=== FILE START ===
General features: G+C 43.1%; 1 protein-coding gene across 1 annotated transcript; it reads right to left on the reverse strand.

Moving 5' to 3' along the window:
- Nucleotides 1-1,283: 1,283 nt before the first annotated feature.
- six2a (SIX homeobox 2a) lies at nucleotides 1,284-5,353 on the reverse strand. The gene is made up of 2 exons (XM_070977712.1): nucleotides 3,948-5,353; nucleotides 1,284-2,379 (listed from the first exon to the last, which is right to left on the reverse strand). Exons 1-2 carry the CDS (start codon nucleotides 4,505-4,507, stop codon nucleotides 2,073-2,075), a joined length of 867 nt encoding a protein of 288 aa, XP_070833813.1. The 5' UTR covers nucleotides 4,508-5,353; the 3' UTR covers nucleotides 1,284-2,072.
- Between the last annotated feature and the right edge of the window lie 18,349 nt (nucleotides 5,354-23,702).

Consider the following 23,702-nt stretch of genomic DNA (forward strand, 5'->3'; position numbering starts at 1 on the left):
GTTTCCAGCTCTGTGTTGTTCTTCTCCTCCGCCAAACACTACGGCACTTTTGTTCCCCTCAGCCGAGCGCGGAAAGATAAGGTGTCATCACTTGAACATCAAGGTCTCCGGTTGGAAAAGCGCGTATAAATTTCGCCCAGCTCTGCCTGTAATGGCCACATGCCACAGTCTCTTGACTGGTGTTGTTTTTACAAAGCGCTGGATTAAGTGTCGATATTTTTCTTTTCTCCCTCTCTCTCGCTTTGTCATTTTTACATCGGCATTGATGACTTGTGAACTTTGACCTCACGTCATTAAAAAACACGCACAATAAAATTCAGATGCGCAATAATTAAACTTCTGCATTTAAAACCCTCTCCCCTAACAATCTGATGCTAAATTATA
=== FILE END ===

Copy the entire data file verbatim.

General features: G+C 43.1%; 1 protein-coding gene across 1 annotated transcript; it reads right to left on the reverse strand.

Moving 5' to 3' along the window:
- Nucleotides 1-1,283: 1,283 nt before the first annotated feature.
- six2a (SIX homeobox 2a) lies at nucleotides 1,284-5,353 on the reverse strand. The gene is made up of 2 exons (XM_070977712.1): nucleotides 3,948-5,353; nucleotides 1,284-2,379 (listed from the first exon to the last, which is right to left on the reverse strand). Exons 1-2 carry the CDS (start codon nucleotides 4,505-4,507, stop codon nucleotides 2,073-2,075), a joined length of 867 nt encoding a protein of 288 aa, XP_070833813.1. The 5' UTR covers nucleotides 4,508-5,353; the 3' UTR covers nucleotides 1,284-2,072.
- Between the last annotated feature and the right edge of the window lie 18,349 nt (nucleotides 5,354-23,702).

Consider the following 23,702-nt stretch of genomic DNA (forward strand, 5'->3'; position numbering starts at 1 on the left):
GTTTCCAGCTCTGTGTTGTTCTTCTCCTCCGCCAAACACTACGGCACTTTTGTTCCCCTCAGCCGAGCGCGGAAAGATAAGGTGTCATCACTTGAACATCAAGGTCTCCGGTTGGAAAAGCGCGTATAAATTTCGCCCAGCTCTGCCTGTAATGGCCACATGCCACAGTCTCTTGACTGGTGTTGTTTTTACAAAGCGCTGGATTAAGTGTCGATATTTTTCTTTTCTCCCTCTCTCTCGCTTTGTCATTTTTACATCGGCATTGATGACTTGTGAACTTTGACCTCACGTCATTAAAAAACACGCACAATAAAATTCAGATGCGCAATAATTAAACTTCTGCATTTAAAACCCTCTCCCCTAACAATCTGATGCTAAATTATA